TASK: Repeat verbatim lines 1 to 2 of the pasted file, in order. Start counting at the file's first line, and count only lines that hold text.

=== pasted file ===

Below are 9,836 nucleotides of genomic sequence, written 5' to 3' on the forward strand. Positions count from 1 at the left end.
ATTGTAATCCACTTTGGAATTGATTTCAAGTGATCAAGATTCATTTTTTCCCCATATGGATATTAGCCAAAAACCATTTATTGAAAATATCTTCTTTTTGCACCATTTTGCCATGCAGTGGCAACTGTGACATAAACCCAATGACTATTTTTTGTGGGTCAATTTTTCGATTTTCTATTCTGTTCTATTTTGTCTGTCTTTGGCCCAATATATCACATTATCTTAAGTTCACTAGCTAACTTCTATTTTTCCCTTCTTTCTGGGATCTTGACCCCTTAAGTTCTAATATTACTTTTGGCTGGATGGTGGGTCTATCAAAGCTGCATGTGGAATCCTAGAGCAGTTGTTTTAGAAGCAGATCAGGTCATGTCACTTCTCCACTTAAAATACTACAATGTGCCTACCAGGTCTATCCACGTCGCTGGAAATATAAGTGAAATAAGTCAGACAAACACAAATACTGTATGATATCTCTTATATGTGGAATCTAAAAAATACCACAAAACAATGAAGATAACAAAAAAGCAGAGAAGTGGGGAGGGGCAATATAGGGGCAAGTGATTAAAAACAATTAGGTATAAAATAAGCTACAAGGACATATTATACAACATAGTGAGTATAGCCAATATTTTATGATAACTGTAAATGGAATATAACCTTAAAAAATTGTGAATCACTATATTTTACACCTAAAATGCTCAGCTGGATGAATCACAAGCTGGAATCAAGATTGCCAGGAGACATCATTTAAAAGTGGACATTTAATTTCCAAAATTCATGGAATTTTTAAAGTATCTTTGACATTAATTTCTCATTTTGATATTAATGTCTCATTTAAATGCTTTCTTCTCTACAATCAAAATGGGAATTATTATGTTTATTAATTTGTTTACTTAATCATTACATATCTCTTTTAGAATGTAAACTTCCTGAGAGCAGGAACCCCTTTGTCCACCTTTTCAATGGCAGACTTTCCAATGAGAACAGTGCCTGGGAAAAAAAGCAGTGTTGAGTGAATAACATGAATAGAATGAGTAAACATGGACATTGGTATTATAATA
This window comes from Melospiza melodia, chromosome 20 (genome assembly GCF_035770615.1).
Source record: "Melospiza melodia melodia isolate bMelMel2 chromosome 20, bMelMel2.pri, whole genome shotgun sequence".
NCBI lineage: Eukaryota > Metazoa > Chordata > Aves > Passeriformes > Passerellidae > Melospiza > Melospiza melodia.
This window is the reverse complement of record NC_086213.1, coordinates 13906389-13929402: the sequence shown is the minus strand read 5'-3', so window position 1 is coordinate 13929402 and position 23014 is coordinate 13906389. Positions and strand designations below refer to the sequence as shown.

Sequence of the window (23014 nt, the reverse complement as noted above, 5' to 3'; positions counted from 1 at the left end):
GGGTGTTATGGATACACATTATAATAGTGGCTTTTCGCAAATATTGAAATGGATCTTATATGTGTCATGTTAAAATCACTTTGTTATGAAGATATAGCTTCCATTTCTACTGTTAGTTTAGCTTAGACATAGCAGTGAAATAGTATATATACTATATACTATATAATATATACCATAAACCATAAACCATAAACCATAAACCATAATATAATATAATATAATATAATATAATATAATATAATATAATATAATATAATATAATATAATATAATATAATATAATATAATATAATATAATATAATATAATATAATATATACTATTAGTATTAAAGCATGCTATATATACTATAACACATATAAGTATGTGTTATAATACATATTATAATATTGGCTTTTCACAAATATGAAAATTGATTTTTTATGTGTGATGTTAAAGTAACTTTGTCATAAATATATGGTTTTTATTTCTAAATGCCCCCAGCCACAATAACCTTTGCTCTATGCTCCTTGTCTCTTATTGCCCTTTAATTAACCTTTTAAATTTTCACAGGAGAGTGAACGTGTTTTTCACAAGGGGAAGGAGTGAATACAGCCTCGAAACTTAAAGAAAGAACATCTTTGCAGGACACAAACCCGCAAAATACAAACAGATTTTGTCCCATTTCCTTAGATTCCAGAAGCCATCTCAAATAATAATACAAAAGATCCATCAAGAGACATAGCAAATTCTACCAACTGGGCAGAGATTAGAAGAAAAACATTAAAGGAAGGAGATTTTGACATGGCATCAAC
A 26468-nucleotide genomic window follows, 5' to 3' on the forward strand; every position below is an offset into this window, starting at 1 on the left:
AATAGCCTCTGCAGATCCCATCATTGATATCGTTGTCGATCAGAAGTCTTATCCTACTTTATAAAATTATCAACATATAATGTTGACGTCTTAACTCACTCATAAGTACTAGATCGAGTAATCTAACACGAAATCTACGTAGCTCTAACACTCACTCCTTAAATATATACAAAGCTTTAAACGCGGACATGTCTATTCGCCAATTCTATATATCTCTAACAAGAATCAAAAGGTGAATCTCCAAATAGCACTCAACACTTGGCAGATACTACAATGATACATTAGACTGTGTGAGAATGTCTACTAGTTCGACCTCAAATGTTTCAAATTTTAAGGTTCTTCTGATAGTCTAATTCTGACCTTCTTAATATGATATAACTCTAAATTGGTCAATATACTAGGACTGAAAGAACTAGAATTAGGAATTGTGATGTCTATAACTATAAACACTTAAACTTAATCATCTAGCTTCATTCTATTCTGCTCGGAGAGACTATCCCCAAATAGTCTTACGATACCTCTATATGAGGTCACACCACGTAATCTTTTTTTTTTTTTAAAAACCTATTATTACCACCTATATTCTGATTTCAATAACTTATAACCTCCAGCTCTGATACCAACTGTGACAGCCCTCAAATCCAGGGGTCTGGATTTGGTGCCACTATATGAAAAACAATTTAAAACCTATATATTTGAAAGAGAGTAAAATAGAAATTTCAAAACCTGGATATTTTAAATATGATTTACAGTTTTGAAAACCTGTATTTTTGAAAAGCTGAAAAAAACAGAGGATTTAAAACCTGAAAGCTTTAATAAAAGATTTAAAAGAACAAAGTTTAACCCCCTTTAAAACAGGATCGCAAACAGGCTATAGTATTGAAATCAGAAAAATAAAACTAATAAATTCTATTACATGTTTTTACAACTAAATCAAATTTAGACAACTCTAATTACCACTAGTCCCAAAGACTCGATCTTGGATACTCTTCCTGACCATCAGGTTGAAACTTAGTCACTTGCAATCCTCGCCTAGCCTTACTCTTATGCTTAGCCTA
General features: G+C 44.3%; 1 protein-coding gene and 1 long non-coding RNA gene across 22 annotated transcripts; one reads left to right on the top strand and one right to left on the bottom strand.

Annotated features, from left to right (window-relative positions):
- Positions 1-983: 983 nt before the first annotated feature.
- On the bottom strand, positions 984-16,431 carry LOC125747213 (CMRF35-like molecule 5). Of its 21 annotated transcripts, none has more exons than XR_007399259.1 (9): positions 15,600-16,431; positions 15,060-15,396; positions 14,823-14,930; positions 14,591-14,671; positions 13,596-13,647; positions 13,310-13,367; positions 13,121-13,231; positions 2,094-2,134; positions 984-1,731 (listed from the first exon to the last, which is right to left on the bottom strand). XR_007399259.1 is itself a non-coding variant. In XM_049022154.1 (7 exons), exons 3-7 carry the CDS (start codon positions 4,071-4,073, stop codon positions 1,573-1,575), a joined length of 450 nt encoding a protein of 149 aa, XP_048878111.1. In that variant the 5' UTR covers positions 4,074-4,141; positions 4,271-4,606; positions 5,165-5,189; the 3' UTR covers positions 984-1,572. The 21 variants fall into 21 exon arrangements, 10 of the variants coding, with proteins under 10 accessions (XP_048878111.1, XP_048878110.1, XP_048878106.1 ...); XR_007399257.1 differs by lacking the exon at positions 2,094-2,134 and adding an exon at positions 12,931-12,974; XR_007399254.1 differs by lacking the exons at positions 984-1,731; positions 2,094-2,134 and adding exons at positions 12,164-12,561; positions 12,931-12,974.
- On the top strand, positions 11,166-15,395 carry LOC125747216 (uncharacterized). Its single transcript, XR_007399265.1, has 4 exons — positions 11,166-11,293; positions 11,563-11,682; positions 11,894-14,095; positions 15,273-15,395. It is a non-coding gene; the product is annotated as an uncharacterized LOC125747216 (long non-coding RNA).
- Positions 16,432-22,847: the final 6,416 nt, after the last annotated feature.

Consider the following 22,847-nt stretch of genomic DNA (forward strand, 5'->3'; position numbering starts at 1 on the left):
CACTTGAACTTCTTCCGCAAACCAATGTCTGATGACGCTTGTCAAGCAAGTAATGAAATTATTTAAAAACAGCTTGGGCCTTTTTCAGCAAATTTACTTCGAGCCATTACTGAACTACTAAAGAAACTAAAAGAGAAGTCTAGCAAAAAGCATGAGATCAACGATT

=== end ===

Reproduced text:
Below are 9,836 nucleotides of genomic sequence, written 5' to 3' on the forward strand. Positions count from 1 at the left end.
ATTGTAATCCACTTTGGAATTGATTTCAAGTGATCAAGATTCATTTTTTCCCCATATGGATATTAGCCAAAAACCATTTATTGAAAATATCTTCTTTTTGCACCATTTTGCCATGCAGTGGCAACTGTGACATAAACCCAATGACTATTTTTTGTGGGTCAATTTTTCGATTTTCTATTCTGTTCTATTTTGTCTGTCTTTGGCCCAATATATCACATTATCTTAAGTTCACTAGCTAACTTCTATTTTTCCCTTCTTTCTGGGATCTTGACCCCTTAAGTTCTAATATTACTTTTGGCTGGATGGTGGGTCTATCAAAGCTGCATGTGGAATCCTAGAGCAGTTGTTTTAGAAGCAGATCAGGTCATGTCACTTCTCCACTTAAAATACTACAATGTGCCTACCAGGTCTATCCACGTCGCTGGAAATATAAGTGAAATAAGTCAGACAAACACAAATACTGTATGATATCTCTTATATGTGGAATCTAAAAAATACCACAAAACAATGAAGATAACAAAAAAGCAGAGAAGTGGGGAGGGGCAATATAGGGGCAAGTGATTAAAAACAATTAGGTATAAAATAAGCTACAAGGACATATTATACAACATAGTGAGTATAGCCAATATTTTATGATAACTGTAAATGGAATATAACCTTAAAAAATTGTGAATCACTATATTTTACACCTAAAATGCTCAGCTGGATGAATCACAAGCTGGAATCAAGATTGCCAGGAGACATCATTTAAAAGTGGACATTTAATTTCCAAAATTCATGGAATTTTTAAAGTATCTTTGACATTAATTTCTCATTTTGATATTAATGTCTCATTTAAATGCTTTCTTCTCTACAATCAAAATGGGAATTATTATGTTTATTAATTTGTTTACTTAATCATTACATATCTCTTTTAGAATGTAAACTTCCTGAGAGCAGGAACCCCTTTGTCCACCTTTTCAATGGCAGACTTTCCAATGAGAACAGTGCCTGGGAAAAAAAGCAGTGTTGAGTGAATAACATGAATAGAATGAGTAAACATGGACATTGGTATTATAATA